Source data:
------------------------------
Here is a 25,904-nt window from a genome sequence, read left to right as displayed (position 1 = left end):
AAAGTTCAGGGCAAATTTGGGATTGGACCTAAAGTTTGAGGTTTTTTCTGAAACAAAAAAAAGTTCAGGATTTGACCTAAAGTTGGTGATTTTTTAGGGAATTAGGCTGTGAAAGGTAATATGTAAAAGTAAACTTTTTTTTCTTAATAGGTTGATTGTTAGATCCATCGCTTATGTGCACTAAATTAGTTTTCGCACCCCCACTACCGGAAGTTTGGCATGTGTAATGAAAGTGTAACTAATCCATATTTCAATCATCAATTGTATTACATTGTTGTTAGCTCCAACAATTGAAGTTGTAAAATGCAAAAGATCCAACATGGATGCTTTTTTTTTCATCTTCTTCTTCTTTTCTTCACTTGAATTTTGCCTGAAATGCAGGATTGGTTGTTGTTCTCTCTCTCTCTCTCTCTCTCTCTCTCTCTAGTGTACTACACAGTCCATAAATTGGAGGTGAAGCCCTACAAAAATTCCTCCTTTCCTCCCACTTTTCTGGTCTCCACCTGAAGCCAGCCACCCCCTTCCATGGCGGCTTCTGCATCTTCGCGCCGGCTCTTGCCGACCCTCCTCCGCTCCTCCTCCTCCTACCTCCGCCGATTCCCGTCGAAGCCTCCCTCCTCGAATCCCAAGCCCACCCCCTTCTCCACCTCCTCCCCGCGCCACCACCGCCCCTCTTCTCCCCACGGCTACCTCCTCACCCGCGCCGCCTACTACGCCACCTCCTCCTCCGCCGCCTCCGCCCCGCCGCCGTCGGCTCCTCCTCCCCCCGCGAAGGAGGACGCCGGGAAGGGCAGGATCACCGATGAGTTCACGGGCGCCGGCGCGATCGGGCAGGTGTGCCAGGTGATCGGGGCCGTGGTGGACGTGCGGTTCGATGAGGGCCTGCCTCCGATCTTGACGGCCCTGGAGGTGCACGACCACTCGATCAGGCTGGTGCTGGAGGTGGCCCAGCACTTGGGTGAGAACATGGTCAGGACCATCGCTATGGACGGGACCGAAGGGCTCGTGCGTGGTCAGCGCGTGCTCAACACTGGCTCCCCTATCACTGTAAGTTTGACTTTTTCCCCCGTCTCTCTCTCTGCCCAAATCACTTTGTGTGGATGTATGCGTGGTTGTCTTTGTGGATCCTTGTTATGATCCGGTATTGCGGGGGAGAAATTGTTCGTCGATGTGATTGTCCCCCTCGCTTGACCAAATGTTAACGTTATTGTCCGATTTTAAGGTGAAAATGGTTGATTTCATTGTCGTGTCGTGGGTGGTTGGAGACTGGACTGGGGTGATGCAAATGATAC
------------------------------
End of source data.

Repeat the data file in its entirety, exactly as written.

Here is a 25,904-nt window from a genome sequence, read left to right as displayed (position 1 = left end):
AAAGTTCAGGGCAAATTTGGGATTGGACCTAAAGTTTGAGGTTTTTTCTGAAACAAAAAAAAGTTCAGGATTTGACCTAAAGTTGGTGATTTTTTAGGGAATTAGGCTGTGAAAGGTAATATGTAAAAGTAAACTTTTTTTTCTTAATAGGTTGATTGTTAGATCCATCGCTTATGTGCACTAAATTAGTTTTCGCACCCCCACTACCGGAAGTTTGGCATGTGTAATGAAAGTGTAACTAATCCATATTTCAATCATCAATTGTATTACATTGTTGTTAGCTCCAACAATTGAAGTTGTAAAATGCAAAAGATCCAACATGGATGCTTTTTTTTTCATCTTCTTCTTCTTTTCTTCACTTGAATTTTGCCTGAAATGCAGGATTGGTTGTTGTTCTCTCTCTCTCTCTCTCTCTCTCTCTCTCTAGTGTACTACACAGTCCATAAATTGGAGGTGAAGCCCTACAAAAATTCCTCCTTTCCTCCCACTTTTCTGGTCTCCACCTGAAGCCAGCCACCCCCTTCCATGGCGGCTTCTGCATCTTCGCGCCGGCTCTTGCCGACCCTCCTCCGCTCCTCCTCCTCCTACCTCCGCCGATTCCCGTCGAAGCCTCCCTCCTCGAATCCCAAGCCCACCCCCTTCTCCACCTCCTCCCCGCGCCACCACCGCCCCTCTTCTCCCCACGGCTACCTCCTCACCCGCGCCGCCTACTACGCCACCTCCTCCTCCGCCGCCTCCGCCCCGCCGCCGTCGGCTCCTCCTCCCCCCGCGAAGGAGGACGCCGGGAAGGGCAGGATCACCGATGAGTTCACGGGCGCCGGCGCGATCGGGCAGGTGTGCCAGGTGATCGGGGCCGTGGTGGACGTGCGGTTCGATGAGGGCCTGCCTCCGATCTTGACGGCCCTGGAGGTGCACGACCACTCGATCAGGCTGGTGCTGGAGGTGGCCCAGCACTTGGGTGAGAACATGGTCAGGACCATCGCTATGGACGGGACCGAAGGGCTCGTGCGTGGTCAGCGCGTGCTCAACACTGGCTCCCCTATCACTGTAAGTTTGACTTTTTCCCCCGTCTCTCTCTCTGCCCAAATCACTTTGTGTGGATGTATGCGTGGTTGTCTTTGTGGATCCTTGTTATGATCCGGTATTGCGGGGGAGAAATTGTTCGTCGATGTGATTGTCCCCCTCGCTTGACCAAATGTTAACGTTATTGTCCGATTTTAAGGTGAAAATGGTTGATTTCATTGTCGTGTCGTGGGTGGTTGGAGACTGGACTGGGGTGATGCAAATGATAC